the party entered the house and others went to the barn for the horses. Fugitt got up and ran into another room and seized a double-barreled shot-gun and instantly fired at the crowd. Then, instead of firing the other barrel, he clubbed his gun and knocked down another. At this Price drew his revolver and fired four shots at Fugitt, all of which took effect, one in the neck, which is a serious but not dangerous wound. Fugitt is rapidly recovering. The party then left Fuggitt's and went to several other places in the Grove and took in all 11 horses. These Captain Price sent in charge of two men to Missouri, but the men lost their way and at daylight were in sight of Sidney. They at once retracted their steps and tried to reach Missouri via Hamburg.
In the mean time a party of some 40 men were in pursuit of the robbers, and when these tow men with 11 horses came to Hamburg they were hailed by C. McKinsock and Giles Corrlis. The men paid no attention to the hail, when McKinsock and Corrlis both fired their rifles. Corrlis killed his man dead man were at Fugitt's, and that they reside in Nebraska. The horses taken from the prisoner were left at Hamburg and proved up and taken away by avowed rebels. No Union man has been molested, as I could learn.
The news of course spread like wild-fire, and early the next morning the sheriff and county judge started with a poss of 100 men to arrest the horse thieves, and the sheriff said he would follow them to Arkansas if he did not get them. On their way an incident occurred worthy of note. These 100 men left Sidney in three parties, and it is asserted that when on the road persons in one party were heard to hurrah for Jeff Davis. The sheriff denies this, but I think it can be proven, although it was not in the party in which the sheriff was at the immediate head. Arriving at McKinsock's Grove this party stopped, and another one from the Grove, under the lead of H. English, went into Missouri and arrested 12 men and brought them to the Grove to lynch them, but as there was great doubt as to whether these were the men who were at Fugitt's, after keeping them at the Grove one day they were given over to the sheriff, who took them to Sidney, where they were guarded by an armed force for three days, when, upon a legal examination before the county judge, they were all discharged except one, who had waived examination and given bail before, and the wounded man from Hamburg, who is not in jail.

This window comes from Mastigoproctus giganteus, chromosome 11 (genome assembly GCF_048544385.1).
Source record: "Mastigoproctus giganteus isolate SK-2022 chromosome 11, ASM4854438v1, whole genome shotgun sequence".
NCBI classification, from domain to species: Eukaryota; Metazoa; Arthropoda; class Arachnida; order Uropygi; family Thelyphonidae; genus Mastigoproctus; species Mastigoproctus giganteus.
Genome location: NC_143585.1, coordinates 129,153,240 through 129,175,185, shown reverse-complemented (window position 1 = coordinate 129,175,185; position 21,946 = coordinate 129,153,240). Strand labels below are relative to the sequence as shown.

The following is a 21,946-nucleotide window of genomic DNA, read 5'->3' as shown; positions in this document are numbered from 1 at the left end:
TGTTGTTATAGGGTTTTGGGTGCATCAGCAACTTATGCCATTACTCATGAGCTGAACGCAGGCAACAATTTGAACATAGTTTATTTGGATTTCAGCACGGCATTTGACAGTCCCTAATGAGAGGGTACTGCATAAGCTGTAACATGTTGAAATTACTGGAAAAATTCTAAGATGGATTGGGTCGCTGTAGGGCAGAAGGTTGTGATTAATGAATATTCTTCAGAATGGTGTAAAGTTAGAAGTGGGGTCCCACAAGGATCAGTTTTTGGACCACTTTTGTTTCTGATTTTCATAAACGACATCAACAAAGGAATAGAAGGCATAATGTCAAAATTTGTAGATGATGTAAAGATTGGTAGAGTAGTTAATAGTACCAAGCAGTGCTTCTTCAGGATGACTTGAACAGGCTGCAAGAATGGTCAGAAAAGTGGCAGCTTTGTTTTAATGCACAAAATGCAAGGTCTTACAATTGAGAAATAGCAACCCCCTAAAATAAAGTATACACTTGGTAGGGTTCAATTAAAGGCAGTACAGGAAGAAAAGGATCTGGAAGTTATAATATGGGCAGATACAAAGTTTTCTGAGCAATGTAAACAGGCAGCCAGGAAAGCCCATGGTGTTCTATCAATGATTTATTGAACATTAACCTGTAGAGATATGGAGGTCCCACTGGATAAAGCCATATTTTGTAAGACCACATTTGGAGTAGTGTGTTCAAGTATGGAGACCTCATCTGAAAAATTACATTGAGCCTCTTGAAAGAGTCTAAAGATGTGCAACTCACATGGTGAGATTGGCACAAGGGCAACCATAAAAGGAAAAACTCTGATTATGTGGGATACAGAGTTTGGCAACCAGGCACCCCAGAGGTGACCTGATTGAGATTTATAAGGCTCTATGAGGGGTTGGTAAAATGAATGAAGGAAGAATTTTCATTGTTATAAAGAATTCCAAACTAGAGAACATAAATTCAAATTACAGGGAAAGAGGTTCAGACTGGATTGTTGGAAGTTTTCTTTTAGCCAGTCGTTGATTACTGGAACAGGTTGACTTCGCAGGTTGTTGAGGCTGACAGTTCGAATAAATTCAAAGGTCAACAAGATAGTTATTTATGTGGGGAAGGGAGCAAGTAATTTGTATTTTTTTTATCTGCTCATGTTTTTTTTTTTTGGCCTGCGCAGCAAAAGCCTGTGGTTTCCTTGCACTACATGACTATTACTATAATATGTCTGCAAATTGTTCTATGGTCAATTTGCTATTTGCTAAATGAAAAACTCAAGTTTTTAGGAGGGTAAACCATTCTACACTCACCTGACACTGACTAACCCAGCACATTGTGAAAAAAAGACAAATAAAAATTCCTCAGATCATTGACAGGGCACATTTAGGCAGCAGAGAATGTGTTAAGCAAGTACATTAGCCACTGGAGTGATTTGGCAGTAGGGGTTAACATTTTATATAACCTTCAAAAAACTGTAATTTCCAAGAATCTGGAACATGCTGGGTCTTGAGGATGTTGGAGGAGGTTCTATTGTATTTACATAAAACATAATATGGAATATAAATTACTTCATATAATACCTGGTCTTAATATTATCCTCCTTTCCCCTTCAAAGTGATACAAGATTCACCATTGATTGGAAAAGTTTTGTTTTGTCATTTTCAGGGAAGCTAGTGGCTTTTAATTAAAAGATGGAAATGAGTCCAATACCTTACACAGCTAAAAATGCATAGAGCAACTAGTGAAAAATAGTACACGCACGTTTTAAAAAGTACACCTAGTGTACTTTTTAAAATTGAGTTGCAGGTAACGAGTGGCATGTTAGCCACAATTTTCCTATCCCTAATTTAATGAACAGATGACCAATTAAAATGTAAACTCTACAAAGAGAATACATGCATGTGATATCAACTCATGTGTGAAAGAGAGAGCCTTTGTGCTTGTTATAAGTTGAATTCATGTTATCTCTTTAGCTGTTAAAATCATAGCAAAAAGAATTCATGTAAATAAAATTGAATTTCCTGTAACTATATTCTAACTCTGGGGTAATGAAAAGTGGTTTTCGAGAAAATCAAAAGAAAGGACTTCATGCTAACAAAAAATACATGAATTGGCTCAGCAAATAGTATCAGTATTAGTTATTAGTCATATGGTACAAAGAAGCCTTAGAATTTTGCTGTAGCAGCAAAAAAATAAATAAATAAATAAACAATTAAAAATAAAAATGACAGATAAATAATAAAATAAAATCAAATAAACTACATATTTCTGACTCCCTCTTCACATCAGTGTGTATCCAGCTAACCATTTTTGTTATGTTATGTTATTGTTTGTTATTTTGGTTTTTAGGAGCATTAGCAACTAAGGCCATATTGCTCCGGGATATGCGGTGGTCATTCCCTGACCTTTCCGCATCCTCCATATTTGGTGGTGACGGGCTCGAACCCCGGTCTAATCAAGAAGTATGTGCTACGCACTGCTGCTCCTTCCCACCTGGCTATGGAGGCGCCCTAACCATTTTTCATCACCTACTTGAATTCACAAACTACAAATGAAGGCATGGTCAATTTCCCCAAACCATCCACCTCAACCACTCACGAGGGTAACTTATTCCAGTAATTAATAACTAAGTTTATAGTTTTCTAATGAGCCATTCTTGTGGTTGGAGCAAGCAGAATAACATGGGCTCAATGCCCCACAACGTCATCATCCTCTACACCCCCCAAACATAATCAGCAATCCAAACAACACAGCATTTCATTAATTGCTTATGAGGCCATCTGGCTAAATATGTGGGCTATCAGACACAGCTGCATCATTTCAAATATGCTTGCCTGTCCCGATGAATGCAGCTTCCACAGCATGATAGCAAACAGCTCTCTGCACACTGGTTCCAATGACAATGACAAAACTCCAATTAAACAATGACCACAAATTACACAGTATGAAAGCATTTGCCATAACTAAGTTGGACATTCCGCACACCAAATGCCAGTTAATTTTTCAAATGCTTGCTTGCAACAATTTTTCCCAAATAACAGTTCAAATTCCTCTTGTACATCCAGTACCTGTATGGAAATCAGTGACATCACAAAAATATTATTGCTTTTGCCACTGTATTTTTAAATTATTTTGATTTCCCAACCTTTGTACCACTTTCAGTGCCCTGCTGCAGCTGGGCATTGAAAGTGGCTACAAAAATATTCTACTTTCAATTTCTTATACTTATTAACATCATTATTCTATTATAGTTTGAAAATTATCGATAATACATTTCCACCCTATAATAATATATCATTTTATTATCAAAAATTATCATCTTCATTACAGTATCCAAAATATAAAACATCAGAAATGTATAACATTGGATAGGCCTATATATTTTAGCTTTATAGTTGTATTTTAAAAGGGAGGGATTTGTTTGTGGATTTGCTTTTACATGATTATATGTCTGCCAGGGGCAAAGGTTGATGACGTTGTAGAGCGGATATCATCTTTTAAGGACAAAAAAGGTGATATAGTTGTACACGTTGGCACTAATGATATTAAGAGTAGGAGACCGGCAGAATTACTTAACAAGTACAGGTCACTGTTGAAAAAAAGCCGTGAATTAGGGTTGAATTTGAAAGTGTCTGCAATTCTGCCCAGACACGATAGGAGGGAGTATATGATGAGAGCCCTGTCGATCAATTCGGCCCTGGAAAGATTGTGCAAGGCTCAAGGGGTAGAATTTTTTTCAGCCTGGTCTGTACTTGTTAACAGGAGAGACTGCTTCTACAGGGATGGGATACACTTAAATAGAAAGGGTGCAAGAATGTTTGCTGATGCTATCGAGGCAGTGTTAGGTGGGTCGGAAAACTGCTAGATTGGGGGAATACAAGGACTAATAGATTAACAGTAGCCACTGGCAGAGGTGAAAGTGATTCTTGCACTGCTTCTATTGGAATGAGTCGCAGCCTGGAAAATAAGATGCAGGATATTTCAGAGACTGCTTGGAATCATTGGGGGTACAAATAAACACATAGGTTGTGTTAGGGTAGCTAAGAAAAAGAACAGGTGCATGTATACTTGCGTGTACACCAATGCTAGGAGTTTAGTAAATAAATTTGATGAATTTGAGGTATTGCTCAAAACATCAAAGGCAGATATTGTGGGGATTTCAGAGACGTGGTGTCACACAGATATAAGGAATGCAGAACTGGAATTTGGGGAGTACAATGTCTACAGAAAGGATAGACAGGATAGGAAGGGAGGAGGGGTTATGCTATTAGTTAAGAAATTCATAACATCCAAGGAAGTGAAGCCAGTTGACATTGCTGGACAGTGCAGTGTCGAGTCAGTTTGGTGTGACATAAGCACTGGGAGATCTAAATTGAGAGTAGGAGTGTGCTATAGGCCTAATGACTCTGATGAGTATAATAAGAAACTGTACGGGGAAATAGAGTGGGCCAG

The Missourians complain bitterly of not only the arrest, but of the men under whom it was done and under whom they were placed as prisoners. They say that if they could have see the face of one single Union man, either among their captors or guards, they would have attributed it to a mistake and said nothing, but now it looks as if their rebel enemies had run away to Iowa and sent rebel sympathizers from Iowa and given them Union men's names, to be arrested, maltreated, and nearly lynched.
There are many men whom I have seen from Atchison County who say that there is a large number of Union men sworn to shoot Han. English at sight, as they think him to be the leader of their enemies in Iowa while these prisoners were in the hands of Fremont authorities. The military at Rockport, hearing of the manner of the arrest, started to rescue them. At the line they left all but 20 men, who went to Sidney and demanded the release of the prisoners, which was refused, and there was danger of violence, but upon the assurance of Union men that the prisoners should have a fair trial and would at once prove